Going on a half dozen years after the mortgage meltdown that began in 2007, the evidence continues to trickle in about the key role of diversity in the disaster. Granted, there's very little demand for hard-headed analyses. Here, for example, is a paper finished in 2011 that has, according to Google, been cited once:
Mortgage Default by 2009: Effects of Race, Ethnicity and Economic Standing During the Boom Years
Bureau of Labor Statistics
Kansas State University
Abstract: This paper examines the determinants of 2009 mortgage delinquency by race and ethnicity using new household-level data on mortgage distress from the Panel Study of Income Dynamics. Controlling for homeowner and loan characteristics as well as residence in a nonrecourse state, we find startling differences in mortgage delinquency rates that cannot be explained by observables. The unexplained black/white gap corresponds to a 44% higher likelihood that black homeowners will be delinquent on their mortgages relative to non-Hispanic white homeowners. The unexplained difference in Hispanic mortgage delinquency relative to non-Hispanic white homeowners is even greater, at double the black/white delinquency gap.
... The economic decline that began in 2007 was preceded by nearly two decades of government-aided, rapidly rising homeownership rates among minority households (Bostic and Lee, 2007). Given this and the severity of the recent economic crisis, it is important to understand the extent to which minority households have weathered the crisis as well as non-Hispanic white households, all else equal. Indeed, the recent and historical role played by the US government and nonprofit agencies in boosting access to homeownership by underrepresented groups makes understanding these groups’ outcomes particularly relevant.4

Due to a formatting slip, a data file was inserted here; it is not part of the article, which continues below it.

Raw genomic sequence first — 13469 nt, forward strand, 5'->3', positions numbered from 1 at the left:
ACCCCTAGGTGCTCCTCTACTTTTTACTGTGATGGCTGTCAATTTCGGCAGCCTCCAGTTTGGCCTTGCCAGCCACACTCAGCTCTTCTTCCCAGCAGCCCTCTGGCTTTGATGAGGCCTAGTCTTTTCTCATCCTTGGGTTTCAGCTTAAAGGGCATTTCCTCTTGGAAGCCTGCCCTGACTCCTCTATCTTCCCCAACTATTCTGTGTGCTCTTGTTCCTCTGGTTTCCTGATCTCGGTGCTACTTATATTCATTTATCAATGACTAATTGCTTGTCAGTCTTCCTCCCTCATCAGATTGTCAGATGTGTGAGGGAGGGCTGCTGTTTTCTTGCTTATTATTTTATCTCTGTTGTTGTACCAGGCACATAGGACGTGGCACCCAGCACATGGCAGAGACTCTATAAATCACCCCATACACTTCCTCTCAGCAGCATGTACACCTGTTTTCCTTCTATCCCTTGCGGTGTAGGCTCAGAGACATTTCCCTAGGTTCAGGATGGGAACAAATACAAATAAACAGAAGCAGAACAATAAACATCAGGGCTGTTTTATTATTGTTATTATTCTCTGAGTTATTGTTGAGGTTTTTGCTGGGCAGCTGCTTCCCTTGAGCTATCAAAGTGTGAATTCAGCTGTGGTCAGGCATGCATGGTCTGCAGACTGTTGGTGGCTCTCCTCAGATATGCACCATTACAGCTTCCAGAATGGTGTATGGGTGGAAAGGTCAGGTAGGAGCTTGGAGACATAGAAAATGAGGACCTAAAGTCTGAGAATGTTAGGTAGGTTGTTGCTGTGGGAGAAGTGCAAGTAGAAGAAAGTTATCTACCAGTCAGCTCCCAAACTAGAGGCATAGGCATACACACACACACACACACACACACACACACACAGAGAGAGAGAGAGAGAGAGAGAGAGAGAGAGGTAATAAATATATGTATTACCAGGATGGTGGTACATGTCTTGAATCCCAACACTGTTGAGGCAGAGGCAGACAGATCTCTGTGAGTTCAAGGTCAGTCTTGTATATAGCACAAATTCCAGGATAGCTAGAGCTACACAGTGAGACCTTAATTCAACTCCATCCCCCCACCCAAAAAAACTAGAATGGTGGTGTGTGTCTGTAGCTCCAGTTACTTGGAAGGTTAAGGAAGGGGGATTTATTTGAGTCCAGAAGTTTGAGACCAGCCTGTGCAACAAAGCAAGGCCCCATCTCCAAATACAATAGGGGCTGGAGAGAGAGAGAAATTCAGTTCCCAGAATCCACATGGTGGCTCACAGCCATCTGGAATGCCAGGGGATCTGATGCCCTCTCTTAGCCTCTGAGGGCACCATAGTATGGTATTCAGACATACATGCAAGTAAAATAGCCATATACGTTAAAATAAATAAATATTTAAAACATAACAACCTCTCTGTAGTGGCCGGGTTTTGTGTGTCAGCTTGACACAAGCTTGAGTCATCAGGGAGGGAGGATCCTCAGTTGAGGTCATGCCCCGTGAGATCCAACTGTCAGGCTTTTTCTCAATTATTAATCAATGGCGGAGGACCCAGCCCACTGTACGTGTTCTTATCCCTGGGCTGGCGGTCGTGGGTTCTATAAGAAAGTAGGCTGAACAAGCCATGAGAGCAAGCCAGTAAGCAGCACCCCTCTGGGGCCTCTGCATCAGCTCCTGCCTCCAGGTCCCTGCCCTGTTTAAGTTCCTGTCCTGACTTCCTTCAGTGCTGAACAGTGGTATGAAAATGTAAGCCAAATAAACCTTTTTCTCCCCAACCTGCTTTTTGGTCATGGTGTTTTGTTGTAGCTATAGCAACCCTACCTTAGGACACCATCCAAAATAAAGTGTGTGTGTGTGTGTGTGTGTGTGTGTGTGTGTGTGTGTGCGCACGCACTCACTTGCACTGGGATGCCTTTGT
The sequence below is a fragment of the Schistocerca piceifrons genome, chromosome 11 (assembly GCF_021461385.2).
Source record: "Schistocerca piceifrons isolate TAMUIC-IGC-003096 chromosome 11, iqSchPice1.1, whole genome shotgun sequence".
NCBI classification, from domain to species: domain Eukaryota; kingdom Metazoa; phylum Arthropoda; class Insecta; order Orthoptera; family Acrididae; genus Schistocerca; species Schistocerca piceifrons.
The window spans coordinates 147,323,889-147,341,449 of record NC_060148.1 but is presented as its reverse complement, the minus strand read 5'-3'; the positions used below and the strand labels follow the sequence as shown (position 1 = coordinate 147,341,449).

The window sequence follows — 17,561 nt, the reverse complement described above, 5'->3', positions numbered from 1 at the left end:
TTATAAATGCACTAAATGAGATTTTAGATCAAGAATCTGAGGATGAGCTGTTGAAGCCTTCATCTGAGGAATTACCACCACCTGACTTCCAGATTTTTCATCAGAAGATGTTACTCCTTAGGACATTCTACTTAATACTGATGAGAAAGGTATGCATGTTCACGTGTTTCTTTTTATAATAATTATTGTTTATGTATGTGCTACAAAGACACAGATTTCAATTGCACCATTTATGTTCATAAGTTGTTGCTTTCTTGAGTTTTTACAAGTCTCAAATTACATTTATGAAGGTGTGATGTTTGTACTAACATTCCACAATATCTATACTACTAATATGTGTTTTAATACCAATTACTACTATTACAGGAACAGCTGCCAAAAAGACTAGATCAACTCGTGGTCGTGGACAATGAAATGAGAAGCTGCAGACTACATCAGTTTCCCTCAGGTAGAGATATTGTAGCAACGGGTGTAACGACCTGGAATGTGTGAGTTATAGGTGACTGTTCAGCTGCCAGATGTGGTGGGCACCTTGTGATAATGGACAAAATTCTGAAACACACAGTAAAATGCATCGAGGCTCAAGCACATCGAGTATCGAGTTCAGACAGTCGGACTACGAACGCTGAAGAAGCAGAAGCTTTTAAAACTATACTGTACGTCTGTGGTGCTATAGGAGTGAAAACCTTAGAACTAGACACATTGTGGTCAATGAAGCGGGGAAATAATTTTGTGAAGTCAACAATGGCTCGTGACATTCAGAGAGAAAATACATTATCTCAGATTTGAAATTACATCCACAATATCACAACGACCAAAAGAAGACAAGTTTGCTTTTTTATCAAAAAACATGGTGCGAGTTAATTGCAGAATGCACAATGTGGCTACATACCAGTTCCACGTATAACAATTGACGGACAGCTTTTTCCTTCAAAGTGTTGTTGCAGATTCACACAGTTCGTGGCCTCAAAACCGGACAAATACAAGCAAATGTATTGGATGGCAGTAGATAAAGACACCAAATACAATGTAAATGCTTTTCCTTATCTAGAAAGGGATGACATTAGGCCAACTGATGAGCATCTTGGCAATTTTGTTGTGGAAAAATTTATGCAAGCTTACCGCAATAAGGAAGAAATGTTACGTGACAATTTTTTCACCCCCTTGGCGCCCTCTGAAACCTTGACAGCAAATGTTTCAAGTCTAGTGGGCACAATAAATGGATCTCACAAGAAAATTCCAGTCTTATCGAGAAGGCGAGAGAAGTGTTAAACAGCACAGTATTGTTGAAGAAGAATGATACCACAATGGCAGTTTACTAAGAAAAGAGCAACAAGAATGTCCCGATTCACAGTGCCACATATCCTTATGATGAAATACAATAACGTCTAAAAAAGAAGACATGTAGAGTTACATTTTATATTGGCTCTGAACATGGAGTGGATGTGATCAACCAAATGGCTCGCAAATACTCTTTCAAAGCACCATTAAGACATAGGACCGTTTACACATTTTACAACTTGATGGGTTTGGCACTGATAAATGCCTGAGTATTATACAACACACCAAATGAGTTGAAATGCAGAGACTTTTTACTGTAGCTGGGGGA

Footnote 4: As recently as June 2002, President Bush announced a goal of closing the homeownership gap for minority households by 5.5 million households by the end of 2010 through innovatiosn such as zero-down-payment loans. That administration's efforts followed more than a decade of housing market interventions, including President Clinton’s National Homeownership Strategy, a trillion dollar commitment by Fannie Mae, the Campaign for Homeownership of the Neighborhood Reinvestment Corporation, and expanded lending to low-income and minority households in part as a result of the implications of the Community Reinvestment Act (Turner and Smith, 2009).
... As a preview of our findings, we find that black and Hispanic households that own their housing in 2005 are significantly more likely to become delinquent on their home loans by 2009 than non-Hispanic white homeowners. We find an unconditional, weighted likelihood of delinquency of 11.3%, 16% and 3.4% for black, Hispanic, and non-Hispanic white homeowners, respectively, making black homeowners 7.9 and Hispanic homeowners 12.6 percentage points more likely to be delinquent than non-Hispanic white homeowners.
Let's break those delinquency-by-2009 rates out:
The sample sizes of 2005 homeowers in the PSID are not huge: 2344 for whites, 810 for blacks and 263 for Hispanics (the number of Hispanics in a long-running longitudinal study naturally lags behind their number in the population). Also this study design excludes the 2006-07 vintage of new mortgages, which were the bottom of the barrel. However: